New York State’s hospitals are systemically not complying with the Hospital Financial Assistance Law (HFAL), yet still receive $1.2 billion in state and federal funds to underwrite costs for financing uncompensated care for uninsured and underinsured patients. As a consequence, financially strapped patients of these hospitals are being denied access to financial aid and, in many cases, incurring unmanageable medical debt.
Most alarming was the fact that many hospitals claim Indigent Care Pool (ICP) funds to underwrite patient “bad debt – unpaid medical bills – not financial aid. A patient who is written off as “bad debt” can and often is pursued by collection agents. A patient who receives financial aid is not.
Liens on Patients’ Homes
A new report by the Community Service Society (CSS) on the Indigent Care Pool program, “Incentivizing Patient Financial Assistance: How to Fix New York’s Hospital Indigent Care Program,” found that in 2010 New York provided nearly $250 million in ICP payments to hospitals which had collectively placed more than 4,000 liens on patients’ homes to recover payment of unpaid medical bills. Medical costs are the leading cause of bankruptcy in America, and New York’s hospitals appear to be adding to the problem by flouting the law.
Public funds intended to help patients who are unable to pay for health care should flow to hospitals that comply with state guidelines and improve patient access to financial aid, not to hospitals that impose barriers to it. This report lays out the reforms needed to hold hospitals publicly accountable, and to prevent cases in which low and moderate-income families emerge from our hospital system with ruined credit and unnecessary debt.
For more than a decade, patient advocates have complained about the disconnect in the New York State ICP system. It is time to fix a program that allocates more than a billion dollars annually in public funds to hospitals without providing any financial incentive to hospitals to actually offer financial assistance to needy patients.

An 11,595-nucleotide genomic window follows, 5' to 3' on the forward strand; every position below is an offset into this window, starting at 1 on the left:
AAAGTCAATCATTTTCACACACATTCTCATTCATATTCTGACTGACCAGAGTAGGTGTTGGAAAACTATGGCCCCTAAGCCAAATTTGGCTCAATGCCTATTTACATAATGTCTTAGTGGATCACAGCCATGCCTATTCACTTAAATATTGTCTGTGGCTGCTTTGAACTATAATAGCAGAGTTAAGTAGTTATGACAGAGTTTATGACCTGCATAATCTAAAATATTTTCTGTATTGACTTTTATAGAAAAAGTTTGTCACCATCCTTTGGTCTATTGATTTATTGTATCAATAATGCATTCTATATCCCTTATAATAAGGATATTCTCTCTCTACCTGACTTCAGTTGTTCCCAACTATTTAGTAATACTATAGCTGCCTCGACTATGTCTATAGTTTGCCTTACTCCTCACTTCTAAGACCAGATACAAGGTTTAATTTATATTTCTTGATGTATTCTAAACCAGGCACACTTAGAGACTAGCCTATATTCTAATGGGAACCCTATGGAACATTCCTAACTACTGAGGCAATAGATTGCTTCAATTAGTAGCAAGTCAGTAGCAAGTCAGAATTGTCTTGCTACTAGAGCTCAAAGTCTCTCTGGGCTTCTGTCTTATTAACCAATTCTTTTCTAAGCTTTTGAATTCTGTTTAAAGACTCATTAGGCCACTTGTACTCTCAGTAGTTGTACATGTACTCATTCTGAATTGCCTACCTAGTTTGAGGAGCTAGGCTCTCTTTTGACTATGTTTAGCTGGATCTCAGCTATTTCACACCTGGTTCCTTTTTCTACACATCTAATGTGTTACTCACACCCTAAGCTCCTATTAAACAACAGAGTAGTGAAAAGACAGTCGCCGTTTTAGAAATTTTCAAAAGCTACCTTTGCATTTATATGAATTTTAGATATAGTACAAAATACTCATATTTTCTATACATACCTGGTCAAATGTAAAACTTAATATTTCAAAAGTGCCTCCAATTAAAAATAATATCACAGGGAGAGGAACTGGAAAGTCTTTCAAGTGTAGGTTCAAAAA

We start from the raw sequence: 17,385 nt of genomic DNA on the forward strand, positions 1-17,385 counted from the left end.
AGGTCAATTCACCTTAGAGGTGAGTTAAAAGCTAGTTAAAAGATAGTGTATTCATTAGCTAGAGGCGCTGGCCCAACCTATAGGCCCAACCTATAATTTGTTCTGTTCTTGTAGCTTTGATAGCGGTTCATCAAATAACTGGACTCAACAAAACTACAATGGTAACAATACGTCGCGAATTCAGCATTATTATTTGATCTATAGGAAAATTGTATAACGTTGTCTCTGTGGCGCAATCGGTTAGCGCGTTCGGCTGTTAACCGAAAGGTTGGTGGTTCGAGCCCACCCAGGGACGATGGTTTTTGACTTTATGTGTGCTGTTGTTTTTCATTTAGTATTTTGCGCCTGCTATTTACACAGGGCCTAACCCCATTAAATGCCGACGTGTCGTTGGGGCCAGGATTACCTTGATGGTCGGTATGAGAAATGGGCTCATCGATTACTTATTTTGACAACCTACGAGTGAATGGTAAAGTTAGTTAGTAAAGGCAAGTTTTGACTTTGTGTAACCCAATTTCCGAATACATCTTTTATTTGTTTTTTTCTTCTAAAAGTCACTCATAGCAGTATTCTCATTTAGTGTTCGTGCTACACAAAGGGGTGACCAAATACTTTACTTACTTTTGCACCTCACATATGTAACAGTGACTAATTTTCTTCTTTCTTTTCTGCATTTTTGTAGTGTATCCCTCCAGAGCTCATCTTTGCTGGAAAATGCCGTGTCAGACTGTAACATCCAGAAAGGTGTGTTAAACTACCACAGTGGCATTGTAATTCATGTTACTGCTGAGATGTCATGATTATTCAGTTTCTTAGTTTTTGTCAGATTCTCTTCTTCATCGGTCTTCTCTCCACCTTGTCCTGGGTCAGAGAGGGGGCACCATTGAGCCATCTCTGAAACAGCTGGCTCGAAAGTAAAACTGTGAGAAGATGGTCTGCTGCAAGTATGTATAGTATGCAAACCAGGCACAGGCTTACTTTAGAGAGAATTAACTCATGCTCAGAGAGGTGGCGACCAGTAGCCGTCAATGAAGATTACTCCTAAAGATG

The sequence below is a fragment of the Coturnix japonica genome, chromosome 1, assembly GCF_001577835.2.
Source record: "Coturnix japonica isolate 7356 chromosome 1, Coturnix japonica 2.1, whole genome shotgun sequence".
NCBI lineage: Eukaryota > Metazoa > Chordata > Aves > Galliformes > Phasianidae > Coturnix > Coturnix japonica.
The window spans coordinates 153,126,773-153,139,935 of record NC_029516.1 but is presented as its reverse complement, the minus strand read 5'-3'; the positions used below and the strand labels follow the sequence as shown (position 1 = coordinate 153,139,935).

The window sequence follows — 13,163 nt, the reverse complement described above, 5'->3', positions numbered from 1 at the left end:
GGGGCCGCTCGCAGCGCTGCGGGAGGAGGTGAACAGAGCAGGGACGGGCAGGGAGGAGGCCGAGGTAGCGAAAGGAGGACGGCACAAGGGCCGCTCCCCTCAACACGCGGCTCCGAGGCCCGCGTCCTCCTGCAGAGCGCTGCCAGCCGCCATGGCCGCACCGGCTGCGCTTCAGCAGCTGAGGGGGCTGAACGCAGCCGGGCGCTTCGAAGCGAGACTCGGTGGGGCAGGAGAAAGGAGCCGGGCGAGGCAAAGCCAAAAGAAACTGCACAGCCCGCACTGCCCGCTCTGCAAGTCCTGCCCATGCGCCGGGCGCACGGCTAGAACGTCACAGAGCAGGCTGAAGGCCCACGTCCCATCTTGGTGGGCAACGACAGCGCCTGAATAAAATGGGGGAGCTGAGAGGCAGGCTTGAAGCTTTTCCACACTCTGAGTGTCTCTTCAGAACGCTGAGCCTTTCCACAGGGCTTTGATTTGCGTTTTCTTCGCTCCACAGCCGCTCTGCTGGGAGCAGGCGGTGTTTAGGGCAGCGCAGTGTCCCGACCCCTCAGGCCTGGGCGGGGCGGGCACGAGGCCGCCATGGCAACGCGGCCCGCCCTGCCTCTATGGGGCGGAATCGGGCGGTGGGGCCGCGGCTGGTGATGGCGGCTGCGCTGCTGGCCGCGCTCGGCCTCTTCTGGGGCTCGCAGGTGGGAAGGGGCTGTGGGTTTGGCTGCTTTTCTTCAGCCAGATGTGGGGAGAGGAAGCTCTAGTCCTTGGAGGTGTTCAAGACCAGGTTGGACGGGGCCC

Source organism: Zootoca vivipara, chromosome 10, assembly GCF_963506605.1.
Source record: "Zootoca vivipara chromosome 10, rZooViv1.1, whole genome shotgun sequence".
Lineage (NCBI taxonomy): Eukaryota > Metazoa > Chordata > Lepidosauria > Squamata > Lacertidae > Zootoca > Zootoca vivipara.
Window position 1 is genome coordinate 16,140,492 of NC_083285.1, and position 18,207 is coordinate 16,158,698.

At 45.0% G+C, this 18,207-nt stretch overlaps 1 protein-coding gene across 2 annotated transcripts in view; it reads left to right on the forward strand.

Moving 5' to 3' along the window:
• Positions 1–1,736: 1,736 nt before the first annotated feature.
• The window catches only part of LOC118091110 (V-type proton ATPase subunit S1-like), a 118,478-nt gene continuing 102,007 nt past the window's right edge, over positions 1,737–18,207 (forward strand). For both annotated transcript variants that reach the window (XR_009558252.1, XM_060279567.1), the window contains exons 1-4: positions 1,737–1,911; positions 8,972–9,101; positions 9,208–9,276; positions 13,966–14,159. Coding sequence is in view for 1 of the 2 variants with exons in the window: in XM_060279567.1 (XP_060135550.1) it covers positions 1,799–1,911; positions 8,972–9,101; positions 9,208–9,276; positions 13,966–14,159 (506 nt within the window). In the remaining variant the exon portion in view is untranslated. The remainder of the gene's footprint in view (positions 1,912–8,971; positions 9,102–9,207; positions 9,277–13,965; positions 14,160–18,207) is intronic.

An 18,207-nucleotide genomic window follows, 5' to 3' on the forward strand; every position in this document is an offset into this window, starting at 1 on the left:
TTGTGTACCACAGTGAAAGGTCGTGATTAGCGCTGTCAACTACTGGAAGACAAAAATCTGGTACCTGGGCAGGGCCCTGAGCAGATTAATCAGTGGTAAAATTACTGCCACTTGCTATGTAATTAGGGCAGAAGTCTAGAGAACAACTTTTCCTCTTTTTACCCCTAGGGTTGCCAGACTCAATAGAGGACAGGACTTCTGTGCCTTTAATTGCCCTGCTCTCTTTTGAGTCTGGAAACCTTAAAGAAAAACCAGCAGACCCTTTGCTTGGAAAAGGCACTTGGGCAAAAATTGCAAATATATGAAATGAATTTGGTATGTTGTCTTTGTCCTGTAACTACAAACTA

Under state law, hospitals are required to make their written financial assistance policies available to the public. Specifically, the HFAL requires hospitals to provide two documents to patients: an application form and a policy summary. The law and the State Department of Health (SDOH) guidance letter instruct hospitals on what they should include in these application materials, and what they are not allowed to include.
CSS identified 201 hospitals for its study. Of the 201 hospitals, 20 declined to release their policies and financial assistance materials to CSS and do not publicly post HFAL applications on their Web sites. In 2010, these hospitals received $87 million in ICP payments.
Fifty-six percent of the 181 hospitals that reported on their policies are flouting the law. These hospitals received $400 million in ICP payments in 2010. Another 25 percent have made it difficult for eligible patients to obtain financial aid. They received $169 million in 2010. Yet the State Department of Health has taken no regulatory or enforcement action in the entire five years since the law went into effect.
The report, which for the first time examined what hospitals are receiving in public funds in relation to what they are reporting to regulators, recommends a three-prong approach to fixing the indigent care pool.
What the State Should Do
First, patient access to financial assistance should be improved by requiring all hospitals to use one simplified application and posting it on the SDOH Web site. The state should perform regular hospital compliance audits. Income eligibility of patients should be raised and patients should be allowed to pre-qualify for financial assistance.
Second, hospital compliance with the HFAL should be incentivized by linking receipt of funding to actual financial assistance provided to eligible patients. Finally, transparency of hospital indigent care pool payment distribution should be improved.
Health care reform - the Affordable Care Act (ACA) - will reduce the amount of federal funding available to New York’s ICP program. More importantly, beginning in 2014, the ACA will prohibit hospitals from off-setting “bad debt” with federal funds. For these reasons, it is in the state’s interest to make reforms now and put pressure on hospitals to allocate funds to those patients that need it. In doing so, New York will maximize scare public funds and make the ICP program function more effectively.